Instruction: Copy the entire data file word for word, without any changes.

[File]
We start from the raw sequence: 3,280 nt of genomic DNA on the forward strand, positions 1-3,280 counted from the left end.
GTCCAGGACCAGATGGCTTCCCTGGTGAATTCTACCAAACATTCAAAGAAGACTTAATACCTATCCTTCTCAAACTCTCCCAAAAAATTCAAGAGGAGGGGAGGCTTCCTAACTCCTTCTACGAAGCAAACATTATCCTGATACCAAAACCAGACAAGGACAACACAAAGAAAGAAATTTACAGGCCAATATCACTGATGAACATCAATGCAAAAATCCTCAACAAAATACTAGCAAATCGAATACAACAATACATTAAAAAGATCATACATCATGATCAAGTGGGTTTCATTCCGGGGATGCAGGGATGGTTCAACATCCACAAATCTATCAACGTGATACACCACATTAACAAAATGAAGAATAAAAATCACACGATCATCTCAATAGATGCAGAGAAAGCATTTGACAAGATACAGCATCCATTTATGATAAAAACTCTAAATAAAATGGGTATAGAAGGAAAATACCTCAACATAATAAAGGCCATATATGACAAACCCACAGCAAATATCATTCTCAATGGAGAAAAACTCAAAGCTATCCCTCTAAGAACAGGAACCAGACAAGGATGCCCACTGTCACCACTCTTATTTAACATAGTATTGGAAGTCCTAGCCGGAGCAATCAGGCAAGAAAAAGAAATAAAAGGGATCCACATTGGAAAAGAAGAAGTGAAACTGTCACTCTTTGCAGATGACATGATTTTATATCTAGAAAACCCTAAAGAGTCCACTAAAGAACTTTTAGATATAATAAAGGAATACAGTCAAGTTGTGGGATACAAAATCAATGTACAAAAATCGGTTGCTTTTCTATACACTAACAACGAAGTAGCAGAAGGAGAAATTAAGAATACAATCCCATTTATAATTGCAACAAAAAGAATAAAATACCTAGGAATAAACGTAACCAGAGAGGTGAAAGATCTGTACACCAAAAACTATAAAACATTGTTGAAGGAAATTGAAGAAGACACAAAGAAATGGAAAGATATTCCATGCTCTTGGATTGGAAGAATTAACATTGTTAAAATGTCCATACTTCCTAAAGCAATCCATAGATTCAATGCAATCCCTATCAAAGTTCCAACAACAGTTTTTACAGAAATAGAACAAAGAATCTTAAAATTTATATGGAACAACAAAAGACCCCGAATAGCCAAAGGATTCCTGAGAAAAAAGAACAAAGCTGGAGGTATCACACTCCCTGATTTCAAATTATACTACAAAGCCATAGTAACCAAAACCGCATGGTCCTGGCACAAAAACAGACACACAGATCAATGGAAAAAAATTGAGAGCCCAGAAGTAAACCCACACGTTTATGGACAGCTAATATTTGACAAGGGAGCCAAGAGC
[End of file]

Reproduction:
We start from the raw sequence: 3,280 nt of genomic DNA on the forward strand, positions 1-3,280 counted from the left end.
GTCCAGGACCAGATGGCTTCCCTGGTGAATTCTACCAAACATTCAAAGAAGACTTAATACCTATCCTTCTCAAACTCTCCCAAAAAATTCAAGAGGAGGGGAGGCTTCCTAACTCCTTCTACGAAGCAAACATTATCCTGATACCAAAACCAGACAAGGACAACACAAAGAAAGAAATTTACAGGCCAATATCACTGATGAACATCAATGCAAAAATCCTCAACAAAATACTAGCAAATCGAATACAACAATACATTAAAAAGATCATACATCATGATCAAGTGGGTTTCATTCCGGGGATGCAGGGATGGTTCAACATCCACAAATCTATCAACGTGATACACCACATTAACAAAATGAAGAATAAAAATCACACGATCATCTCAATAGATGCAGAGAAAGCATTTGACAAGATACAGCATCCATTTATGATAAAAACTCTAAATAAAATGGGTATAGAAGGAAAATACCTCAACATAATAAAGGCCATATATGACAAACCCACAGCAAATATCATTCTCAATGGAGAAAAACTCAAAGCTATCCCTCTAAGAACAGGAACCAGACAAGGATGCCCACTGTCACCACTCTTATTTAACATAGTATTGGAAGTCCTAGCCGGAGCAATCAGGCAAGAAAAAGAAATAAAAGGGATCCACATTGGAAAAGAAGAAGTGAAACTGTCACTCTTTGCAGATGACATGATTTTATATCTAGAAAACCCTAAAGAGTCCACTAAAGAACTTTTAGATATAATAAAGGAATACAGTCAAGTTGTGGGATACAAAATCAATGTACAAAAATCGGTTGCTTTTCTATACACTAACAACGAAGTAGCAGAAGGAGAAATTAAGAATACAATCCCATTTATAATTGCAACAAAAAGAATAAAATACCTAGGAATAAACGTAACCAGAGAGGTGAAAGATCTGTACACCAAAAACTATAAAACATTGTTGAAGGAAATTGAAGAAGACACAAAGAAATGGAAAGATATTCCATGCTCTTGGATTGGAAGAATTAACATTGTTAAAATGTCCATACTTCCTAAAGCAATCCATAGATTCAATGCAATCCCTATCAAAGTTCCAACAACAGTTTTTACAGAAATAGAACAAAGAATCTTAAAATTTATATGGAACAACAAAAGACCCCGAATAGCCAAAGGATTCCTGAGAAAAAAGAACAAAGCTGGAGGTATCACACTCCCTGATTTCAAATTATACTACAAAGCCATAGTAACCAAAACCGCATGGTCCTGGCACAAAAACAGACACACAGATCAATGGAAAAAAATTGAGAGCCCAGAAGTAAACCCACACGTTTATGGACAGCTAATATTTGACAAGGGAGCCAAGAGC